A number of different theories have been attempted concerning the filled-unfilled illusion. Obonai, for example, has denied previous theories based on perception of the intervening lines since he demonstrated the filled-unfilled illusion even when the interpolated lines were not seen. Among the important characteristics of the illusion, (1) the amount of illusion was found to increase and then decrease as the increase of the interpolatated lines, and (2) even though the filled distance is “overestimated”, the two end lines were found to be under the field force to be “underestimated”. In order to explain this apparent inconsistency, a “repelling force” was assumed. Related to this position are Obonai's “psycho-physiological induction”, Spiegel's “Z-Kraft”, and Wada's “diffusion-effect”. On the other hand, the same apparent inconsistent result may be explained by Yokose's theoretical formulas which deal with how two visual lines are perceptually displaced being influenced with each other. Further Yokose assumed the “enhancement of energy” which acts as a “repelling force” in the filled-unfilled illusion. The purpose of the present experiment is to test whether Yokose's formula can be applied to the perception of three parallel lines of identical size as one of the simplest cases of the filled-unfilled illusion. In addition, the experiment was designed to examine the relationship between the visual displacement of the two end lines and the amount of illusion in the filled-unfilled illusion. Main results are: (1) the finding concerning the visual displacement of each of the lines when the position of the middle line of the three parallel lines was experimentally altered, was very close to that predicted by the Yokose model, and (2) the amount of illusion increased and decreased as the increase of the number of intervening lines, and the two end lines of the filled lines were found to be under the force to be “underestimated ” as previously shown. However, the two phenomena were found to be closely related. It was concluded that the visual displacement of the lines is related to the formation of the filled-unfilled illusion.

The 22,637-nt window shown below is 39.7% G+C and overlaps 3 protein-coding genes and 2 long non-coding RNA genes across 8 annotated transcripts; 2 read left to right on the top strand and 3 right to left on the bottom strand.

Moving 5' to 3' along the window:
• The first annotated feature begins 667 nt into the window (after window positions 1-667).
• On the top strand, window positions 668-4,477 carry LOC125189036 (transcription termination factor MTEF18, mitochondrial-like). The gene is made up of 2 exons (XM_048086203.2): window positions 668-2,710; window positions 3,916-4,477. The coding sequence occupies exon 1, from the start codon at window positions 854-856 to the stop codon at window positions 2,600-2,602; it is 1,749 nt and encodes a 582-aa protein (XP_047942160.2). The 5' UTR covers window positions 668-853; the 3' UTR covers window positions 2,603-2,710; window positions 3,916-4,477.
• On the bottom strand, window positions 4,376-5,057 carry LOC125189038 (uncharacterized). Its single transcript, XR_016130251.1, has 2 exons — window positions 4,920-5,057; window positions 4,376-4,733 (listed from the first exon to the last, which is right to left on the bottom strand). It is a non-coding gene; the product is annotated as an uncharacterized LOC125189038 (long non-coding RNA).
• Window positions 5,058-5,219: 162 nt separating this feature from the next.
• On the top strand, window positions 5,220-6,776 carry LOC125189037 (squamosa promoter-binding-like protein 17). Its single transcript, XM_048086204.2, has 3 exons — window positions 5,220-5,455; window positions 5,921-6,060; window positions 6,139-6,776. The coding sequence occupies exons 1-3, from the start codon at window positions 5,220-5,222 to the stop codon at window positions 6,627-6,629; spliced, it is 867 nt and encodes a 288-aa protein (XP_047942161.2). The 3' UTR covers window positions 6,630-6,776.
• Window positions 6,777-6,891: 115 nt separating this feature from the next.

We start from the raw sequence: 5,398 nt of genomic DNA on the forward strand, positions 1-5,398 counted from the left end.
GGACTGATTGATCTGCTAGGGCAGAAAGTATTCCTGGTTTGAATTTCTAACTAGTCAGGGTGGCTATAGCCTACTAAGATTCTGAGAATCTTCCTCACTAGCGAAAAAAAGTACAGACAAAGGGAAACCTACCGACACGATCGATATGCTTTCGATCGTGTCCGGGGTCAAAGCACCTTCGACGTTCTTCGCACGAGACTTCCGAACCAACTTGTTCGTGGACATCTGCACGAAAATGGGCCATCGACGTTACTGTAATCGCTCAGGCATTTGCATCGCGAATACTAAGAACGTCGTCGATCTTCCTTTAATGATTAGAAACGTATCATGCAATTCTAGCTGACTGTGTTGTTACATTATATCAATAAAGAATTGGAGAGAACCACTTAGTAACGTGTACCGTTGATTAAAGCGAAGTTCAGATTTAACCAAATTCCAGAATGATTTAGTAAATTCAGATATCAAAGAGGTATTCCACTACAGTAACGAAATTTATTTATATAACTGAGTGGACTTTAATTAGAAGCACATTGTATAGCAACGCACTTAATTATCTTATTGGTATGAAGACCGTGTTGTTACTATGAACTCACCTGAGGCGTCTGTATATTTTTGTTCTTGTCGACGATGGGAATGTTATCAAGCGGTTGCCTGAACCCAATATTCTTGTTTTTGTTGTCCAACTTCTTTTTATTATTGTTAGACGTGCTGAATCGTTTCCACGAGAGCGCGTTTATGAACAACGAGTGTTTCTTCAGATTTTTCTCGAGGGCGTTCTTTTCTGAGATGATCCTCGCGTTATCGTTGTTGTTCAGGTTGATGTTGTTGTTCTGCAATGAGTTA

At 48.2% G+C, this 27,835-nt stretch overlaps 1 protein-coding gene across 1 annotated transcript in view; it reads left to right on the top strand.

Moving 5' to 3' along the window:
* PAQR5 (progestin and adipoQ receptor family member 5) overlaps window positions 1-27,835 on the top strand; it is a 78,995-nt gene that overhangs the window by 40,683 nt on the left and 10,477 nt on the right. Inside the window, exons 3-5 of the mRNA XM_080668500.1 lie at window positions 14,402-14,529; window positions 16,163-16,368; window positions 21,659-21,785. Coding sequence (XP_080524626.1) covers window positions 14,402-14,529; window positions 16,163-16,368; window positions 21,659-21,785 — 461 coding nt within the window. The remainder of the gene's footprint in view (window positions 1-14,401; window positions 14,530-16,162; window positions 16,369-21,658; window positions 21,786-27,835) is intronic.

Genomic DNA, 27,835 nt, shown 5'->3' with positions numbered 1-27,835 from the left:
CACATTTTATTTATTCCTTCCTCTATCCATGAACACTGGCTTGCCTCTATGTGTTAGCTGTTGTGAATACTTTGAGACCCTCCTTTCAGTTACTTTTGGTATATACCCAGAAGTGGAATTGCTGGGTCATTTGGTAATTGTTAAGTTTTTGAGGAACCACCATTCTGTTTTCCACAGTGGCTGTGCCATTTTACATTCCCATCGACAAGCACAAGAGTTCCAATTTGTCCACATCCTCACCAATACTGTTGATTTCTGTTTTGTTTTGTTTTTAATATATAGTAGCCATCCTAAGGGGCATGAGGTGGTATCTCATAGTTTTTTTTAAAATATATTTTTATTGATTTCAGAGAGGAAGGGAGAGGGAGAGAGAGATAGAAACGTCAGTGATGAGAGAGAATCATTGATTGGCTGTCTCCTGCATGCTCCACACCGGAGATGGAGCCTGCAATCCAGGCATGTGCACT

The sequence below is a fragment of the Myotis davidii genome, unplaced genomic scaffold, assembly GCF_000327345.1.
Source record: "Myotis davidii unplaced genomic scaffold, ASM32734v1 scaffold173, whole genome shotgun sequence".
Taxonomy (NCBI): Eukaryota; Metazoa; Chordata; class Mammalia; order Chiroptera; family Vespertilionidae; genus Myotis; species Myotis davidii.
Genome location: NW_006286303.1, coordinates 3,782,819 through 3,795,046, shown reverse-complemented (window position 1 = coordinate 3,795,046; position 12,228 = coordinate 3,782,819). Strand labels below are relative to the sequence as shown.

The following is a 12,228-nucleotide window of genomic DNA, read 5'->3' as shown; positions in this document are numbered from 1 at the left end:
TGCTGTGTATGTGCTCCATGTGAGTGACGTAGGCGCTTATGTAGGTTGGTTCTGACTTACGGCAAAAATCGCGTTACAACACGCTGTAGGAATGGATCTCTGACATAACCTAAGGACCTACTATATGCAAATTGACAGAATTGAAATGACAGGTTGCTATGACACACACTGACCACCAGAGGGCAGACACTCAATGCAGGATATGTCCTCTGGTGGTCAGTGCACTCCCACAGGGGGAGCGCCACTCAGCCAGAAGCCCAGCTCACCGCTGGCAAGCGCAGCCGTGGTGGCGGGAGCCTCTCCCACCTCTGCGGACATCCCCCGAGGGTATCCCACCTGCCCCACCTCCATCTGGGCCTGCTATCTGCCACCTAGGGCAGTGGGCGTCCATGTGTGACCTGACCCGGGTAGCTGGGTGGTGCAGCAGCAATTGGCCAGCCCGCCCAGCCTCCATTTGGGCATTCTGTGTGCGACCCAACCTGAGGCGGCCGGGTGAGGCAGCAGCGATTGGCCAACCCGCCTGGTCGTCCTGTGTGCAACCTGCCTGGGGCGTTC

Experiments were designed to investigate the inner structure of the interaction between the two different kinds of refracting lines in Lipps figure (Fig. 9). Stimulus conditions operated were as follows; (1) conditions disjointing and simplifying Lipps figure (Fig. 10-11, 14-17), (2) d: distance between principal lines (Fig. 12-13), (3) φ: interior angle of parallelogram composed of principal lines (Fig. 12-13). Results obtained were as follows: (a) The positive illusory effects in Lipps figure were stronger when it contained one kind (or both kinds) of refracting lines than when it contained none (or one) of them (b) The illusory effect of the distance between principal lines increased with the increase of the distance. (c) The illusory effect of the interior angle φ of parallelogram composed of principal lines increased with the decrease of φ in case of φ≤90°, and with the increase of φ in case of φ≥90°. Here, in the interaction between refracting lines, two kinds of effects are assumed; one is the E-effect and the other the P-effect. The former effect has the power to start Lipps illusion and is similar to Ebbinghaus illusory effect of direction caused by the deflection of the line laid obliquely to another line (Fig. 17). On the other hand, the latter has the power to obstruct the former effect-the power is regulated by the forms (φ, d) of parallelogram-and does not exist in Ebbinghaus illusion of direction. Though these two effects vary together and act simultaneously, the former is always active and the latter is, by istelf, potential. In conclusion, the positive illusory effects of Lipps figure were mainly due to the interaction between the two different kinds of refracting lines, and the mode of interaction could be accounted for by the manner of the composition of E-and P-effects. Accordingly, it was considered that Lipps and Ebbinghaus illusions of direction were of the same type as they had E-effect in common. Further, it was assumed that P-effect in Lipps illusion would exist in Zöllner illusion as well.